To do this, they first produce free electrons by firing short laser bursts hundreds of millions of times a second at a semiconductor made of a crystal called gallium arsenide. The laser bursts are critical for two purposes. First, the laser bursts select electrons in the crystal that have their spins mainly aligned, and second, the bursts also provide the essential energy the electrons need to escape into the vacuum of the accelerator.
Once freed, these electrons can see 130,000 volts, which is enough to push the particles up to near-lightspeed. The upgraded injector will increase that voltage to 200,000.
“That change is pretty significant,” Grames said. “It gets the particles going closer to the speed of light.”
It also, according to Grames, helps electrons overcome their tendency to repel other electrons due to the powerful electrical force. As electrically charged particles, the electrons all have the same charge, and like charges repel.
“There's a passage in the Feynman lectures I recall, an analogy about electrons and the electrical force: ‘All matter is a mixture of positive protons and negative electrons which are attracting and repelling with this great force. So perfect is the balance, however, that when you stand near someone else you don’t feel any force at all. If there were even a little bit of unbalance you would know it. If you were standing at arm’s length from someone and each of you had one percent more electrons than protons, the repelling force would be incredible. How great? Enough to lift the Empire State Building? No! To lift Mount Everest? No! The repulsion would be enough to lift a “weight” equal to that of the entire earth!"
But, within the space of a few inches inside the CEBAF injector, the electron repulsion is greatly reduced as they approach the speed of light, a key motivation to going to even higher energy.
This brings us to Phase 2, which has been underway for several years. It involves upgrading devices in the next section of the injector, roughly 30 yards from where the electrons are first produced, to boost the speed of the electrons up to essentially the full speed of light. These devices are called cryomodules.
Inside the cryomodules are hollow, bell-shaped cavities, stored in liquid helium to super-cool them. The cryomodules speed up electrons by creating waves of energy that the particles can ride on, much like a bodysurfer riding an ocean wave.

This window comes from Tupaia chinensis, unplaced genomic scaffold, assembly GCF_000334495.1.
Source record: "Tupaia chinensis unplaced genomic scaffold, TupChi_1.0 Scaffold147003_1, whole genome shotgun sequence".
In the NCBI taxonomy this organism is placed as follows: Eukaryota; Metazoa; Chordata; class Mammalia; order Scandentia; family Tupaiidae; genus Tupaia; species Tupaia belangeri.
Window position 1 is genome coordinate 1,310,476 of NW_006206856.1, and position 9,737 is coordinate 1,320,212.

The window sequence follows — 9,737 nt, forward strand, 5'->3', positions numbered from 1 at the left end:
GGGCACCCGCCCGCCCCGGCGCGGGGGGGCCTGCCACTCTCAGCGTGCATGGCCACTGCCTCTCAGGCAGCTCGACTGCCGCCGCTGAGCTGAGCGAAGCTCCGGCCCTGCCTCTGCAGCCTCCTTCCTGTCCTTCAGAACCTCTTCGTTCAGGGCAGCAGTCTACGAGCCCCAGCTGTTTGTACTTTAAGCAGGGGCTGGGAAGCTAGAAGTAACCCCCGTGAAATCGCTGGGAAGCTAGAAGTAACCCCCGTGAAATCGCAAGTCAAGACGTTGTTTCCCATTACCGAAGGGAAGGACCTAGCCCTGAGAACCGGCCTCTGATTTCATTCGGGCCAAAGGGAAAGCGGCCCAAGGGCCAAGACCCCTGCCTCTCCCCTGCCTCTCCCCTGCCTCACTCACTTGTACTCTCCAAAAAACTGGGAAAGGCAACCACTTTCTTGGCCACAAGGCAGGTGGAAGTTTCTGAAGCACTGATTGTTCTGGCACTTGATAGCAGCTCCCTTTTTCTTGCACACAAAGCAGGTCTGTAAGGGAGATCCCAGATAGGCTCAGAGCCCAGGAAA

“If we shove surfers onto the wave and they’re going too slow, they just won’t get accelerated, and they get lost,” Grames said. “So, the first part of the injector is to shoot them out at the right frequency and spin, and the rest of the injector is to make sure they all stay together really well and are going fast enough so that they’re on the wave.”
The Phase 2 booster is being actively tested now using a smaller accelerator at the lab. If all goes well, it’s set to be installed in CEBAF later this year.
The overall objective of the upgrade is to provide better beam for users from around the world.
“We have this long history of doing experiments that require greater and greater precision,” Grames said. “And that requires the beam quality to continue to be better, and that’s going to give us a better tool for nuclear physics.”
Originally from New Jersey, Grames arrived at Jefferson Lab as a graduate student in 1994, eventually finishing his Ph.D. in physics by helping to commission CEBAF. He joined the staff in January 2000. The lab just named him acting department head for the Center for Injectors and Sources, which builds and maintains all of the lab’s high-performance particle beam sources for injectors and accelerators.
The last time the injector was rebuilt was about a decade ago, and Grames was involved in that project, too. This latest upgrade is twice as big, he said, and “much more significant.” He said he expects this injector will be used for more than a decade.
“I think I’m going to look back on this experience as being really unusual,” Grames said. “Because, of all the different projects I’ve been part of or led, this one was all different. It had the stamp of COVID on everything we did. It had the stamp of pandemic. And everything we did, we did it differently. I don’t know if we’ll keep doing it this way again, but I’ll be really proud that we managed to do it. Everybody just got onboard and we all learned how to, like, hop on one leg for a while. Together.”
By Tamara Dietrich
Contact: Kandice Carter, Jefferson Lab Communications Office, 757-269-7263, email@example.com